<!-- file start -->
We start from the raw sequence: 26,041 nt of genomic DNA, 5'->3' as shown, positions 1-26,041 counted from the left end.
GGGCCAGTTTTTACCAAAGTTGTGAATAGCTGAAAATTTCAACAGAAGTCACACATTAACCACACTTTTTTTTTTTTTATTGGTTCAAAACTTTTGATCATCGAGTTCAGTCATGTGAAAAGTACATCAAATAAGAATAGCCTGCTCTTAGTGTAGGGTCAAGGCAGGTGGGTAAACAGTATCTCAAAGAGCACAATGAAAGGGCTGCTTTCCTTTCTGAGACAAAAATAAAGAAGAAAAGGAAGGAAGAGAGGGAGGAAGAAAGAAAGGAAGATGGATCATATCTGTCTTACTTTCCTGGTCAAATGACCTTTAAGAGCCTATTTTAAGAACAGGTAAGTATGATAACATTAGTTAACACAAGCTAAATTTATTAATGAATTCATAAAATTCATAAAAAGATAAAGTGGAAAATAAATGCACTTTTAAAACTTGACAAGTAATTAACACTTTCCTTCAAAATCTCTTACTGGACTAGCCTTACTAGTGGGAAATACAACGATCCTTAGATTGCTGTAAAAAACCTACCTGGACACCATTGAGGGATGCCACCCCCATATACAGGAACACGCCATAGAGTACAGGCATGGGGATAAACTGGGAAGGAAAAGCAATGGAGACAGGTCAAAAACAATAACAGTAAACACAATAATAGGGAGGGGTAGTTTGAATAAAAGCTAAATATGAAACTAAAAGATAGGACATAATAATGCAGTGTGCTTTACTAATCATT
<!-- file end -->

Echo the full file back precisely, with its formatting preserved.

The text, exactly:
We start from the raw sequence: 26,041 nt of genomic DNA, 5'->3' as shown, positions 1-26,041 counted from the left end.
GGGCCAGTTTTTACCAAAGTTGTGAATAGCTGAAAATTTCAACAGAAGTCACACATTAACCACACTTTTTTTTTTTTTATTGGTTCAAAACTTTTGATCATCGAGTTCAGTCATGTGAAAAGTACATCAAATAAGAATAGCCTGCTCTTAGTGTAGGGTCAAGGCAGGTGGGTAAACAGTATCTCAAAGAGCACAATGAAAGGGCTGCTTTCCTTTCTGAGACAAAAATAAAGAAGAAAAGGAAGGAAGAGAGGGAGGAAGAAAGAAAGGAAGATGGATCATATCTGTCTTACTTTCCTGGTCAAATGACCTTTAAGAGCCTATTTTAAGAACAGGTAAGTATGATAACATTAGTTAACACAAGCTAAATTTATTAATGAATTCATAAAATTCATAAAAAGATAAAGTGGAAAATAAATGCACTTTTAAAACTTGACAAGTAATTAACACTTTCCTTCAAAATCTCTTACTGGACTAGCCTTACTAGTGGGAAATACAACGATCCTTAGATTGCTGTAAAAAACCTACCTGGACACCATTGAGGGATGCCACCCCCATATACAGGAACACGCCATAGAGTACAGGCATGGGGATAAACTGGGAAGGAAAAGCAATGGAGACAGGTCAAAAACAATAACAGTAAACACAATAATAGGGAGGGGTAGTTTGAATAAAAGCTAAATATGAAACTAAAAGATAGGACATAATAATGCAGTGTGCTTTACTAATCATT